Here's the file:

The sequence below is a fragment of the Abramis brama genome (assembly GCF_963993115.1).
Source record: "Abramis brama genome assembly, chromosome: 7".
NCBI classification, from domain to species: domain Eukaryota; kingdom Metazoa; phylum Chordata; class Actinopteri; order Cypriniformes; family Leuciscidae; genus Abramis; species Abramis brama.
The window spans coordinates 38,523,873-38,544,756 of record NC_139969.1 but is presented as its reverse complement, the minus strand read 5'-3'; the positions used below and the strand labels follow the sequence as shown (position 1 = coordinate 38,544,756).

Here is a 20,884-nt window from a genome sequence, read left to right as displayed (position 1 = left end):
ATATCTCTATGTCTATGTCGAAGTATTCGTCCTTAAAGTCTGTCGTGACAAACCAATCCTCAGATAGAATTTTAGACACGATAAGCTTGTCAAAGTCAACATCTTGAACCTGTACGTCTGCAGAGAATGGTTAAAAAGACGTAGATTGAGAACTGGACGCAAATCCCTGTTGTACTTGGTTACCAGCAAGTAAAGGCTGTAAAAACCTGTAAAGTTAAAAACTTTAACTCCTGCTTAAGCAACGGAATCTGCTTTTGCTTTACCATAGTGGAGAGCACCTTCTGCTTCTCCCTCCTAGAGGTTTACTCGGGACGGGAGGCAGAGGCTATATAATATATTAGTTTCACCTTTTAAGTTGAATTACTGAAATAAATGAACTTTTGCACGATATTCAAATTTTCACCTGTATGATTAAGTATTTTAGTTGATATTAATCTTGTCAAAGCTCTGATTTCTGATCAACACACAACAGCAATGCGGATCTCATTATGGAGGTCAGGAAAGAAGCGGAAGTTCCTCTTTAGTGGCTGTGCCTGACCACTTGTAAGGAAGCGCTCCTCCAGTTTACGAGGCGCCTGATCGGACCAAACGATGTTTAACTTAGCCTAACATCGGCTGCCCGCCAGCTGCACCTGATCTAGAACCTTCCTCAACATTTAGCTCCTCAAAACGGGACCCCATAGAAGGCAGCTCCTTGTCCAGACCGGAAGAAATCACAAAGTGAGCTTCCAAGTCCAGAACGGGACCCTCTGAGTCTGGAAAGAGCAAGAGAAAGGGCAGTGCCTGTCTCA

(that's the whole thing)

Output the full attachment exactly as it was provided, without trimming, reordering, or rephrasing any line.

The sequence below is a fragment of the Abramis brama genome (assembly GCF_963993115.1).
Source record: "Abramis brama genome assembly, chromosome: 7".
NCBI classification, from domain to species: domain Eukaryota; kingdom Metazoa; phylum Chordata; class Actinopteri; order Cypriniformes; family Leuciscidae; genus Abramis; species Abramis brama.
The window spans coordinates 38,523,873-38,544,756 of record NC_139969.1 but is presented as its reverse complement, the minus strand read 5'-3'; the positions used below and the strand labels follow the sequence as shown (position 1 = coordinate 38,544,756).

Here is a 20,884-nt window from a genome sequence, read left to right as displayed (position 1 = left end):
ATATCTCTATGTCTATGTCGAAGTATTCGTCCTTAAAGTCTGTCGTGACAAACCAATCCTCAGATAGAATTTTAGACACGATAAGCTTGTCAAAGTCAACATCTTGAACCTGTACGTCTGCAGAGAATGGTTAAAAAGACGTAGATTGAGAACTGGACGCAAATCCCTGTTGTACTTGGTTACCAGCAAGTAAAGGCTGTAAAAACCTGTAAAGTTAAAAACTTTAACTCCTGCTTAAGCAACGGAATCTGCTTTTGCTTTACCATAGTGGAGAGCACCTTCTGCTTCTCCCTCCTAGAGGTTTACTCGGGACGGGAGGCAGAGGCTATATAATATATTAGTTTCACCTTTTAAGTTGAATTACTGAAATAAATGAACTTTTGCACGATATTCAAATTTTCACCTGTATGATTAAGTATTTTAGTTGATATTAATCTTGTCAAAGCTCTGATTTCTGATCAACACACAACAGCAATGCGGATCTCATTATGGAGGTCAGGAAAGAAGCGGAAGTTCCTCTTTAGTGGCTGTGCCTGACCACTTGTAAGGAAGCGCTCCTCCAGTTTACGAGGCGCCTGATCGGACCAAACGATGTTTAACTTAGCCTAACATCGGCTGCCCGCCAGCTGCACCTGATCTAGAACCTTCCTCAACATTTAGCTCCTCAAAACGGGACCCCATAGAAGGCAGCTCCTTGTCCAGACCGGAAGAAATCACAAAGTGAGCTTCCAAGTCCAGAACGGGACCCTCTGAGTCTGGAAAGAGCAAGAGAAAGGGCAGTGCCTGTCTCA